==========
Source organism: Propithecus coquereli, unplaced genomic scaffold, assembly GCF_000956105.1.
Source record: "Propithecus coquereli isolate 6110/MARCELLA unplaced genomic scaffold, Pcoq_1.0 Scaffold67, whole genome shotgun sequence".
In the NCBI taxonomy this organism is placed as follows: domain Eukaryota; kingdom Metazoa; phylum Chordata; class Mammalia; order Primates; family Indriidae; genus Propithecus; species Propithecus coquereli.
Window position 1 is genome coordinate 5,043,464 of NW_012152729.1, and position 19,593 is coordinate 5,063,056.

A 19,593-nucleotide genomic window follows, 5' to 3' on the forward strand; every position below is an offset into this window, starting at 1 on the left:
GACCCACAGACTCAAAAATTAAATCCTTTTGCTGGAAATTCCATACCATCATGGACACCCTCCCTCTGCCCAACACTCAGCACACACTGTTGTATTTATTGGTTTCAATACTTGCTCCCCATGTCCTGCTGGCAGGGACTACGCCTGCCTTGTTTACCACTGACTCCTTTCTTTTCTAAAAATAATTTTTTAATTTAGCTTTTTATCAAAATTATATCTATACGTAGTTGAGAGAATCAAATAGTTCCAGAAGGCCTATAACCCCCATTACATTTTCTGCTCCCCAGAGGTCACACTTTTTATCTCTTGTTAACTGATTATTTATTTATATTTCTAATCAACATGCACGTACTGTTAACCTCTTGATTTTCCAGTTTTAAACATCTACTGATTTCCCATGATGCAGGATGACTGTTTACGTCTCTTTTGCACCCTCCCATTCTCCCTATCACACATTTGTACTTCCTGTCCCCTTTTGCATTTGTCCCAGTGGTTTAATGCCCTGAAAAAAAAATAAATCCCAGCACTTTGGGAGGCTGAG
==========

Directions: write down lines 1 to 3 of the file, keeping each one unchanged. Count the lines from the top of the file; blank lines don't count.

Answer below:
Source organism: Propithecus coquereli, unplaced genomic scaffold, assembly GCF_000956105.1.
Source record: "Propithecus coquereli isolate 6110/MARCELLA unplaced genomic scaffold, Pcoq_1.0 Scaffold67, whole genome shotgun sequence".
In the NCBI taxonomy this organism is placed as follows: domain Eukaryota; kingdom Metazoa; phylum Chordata; class Mammalia; order Primates; family Indriidae; genus Propithecus; species Propithecus coquereli.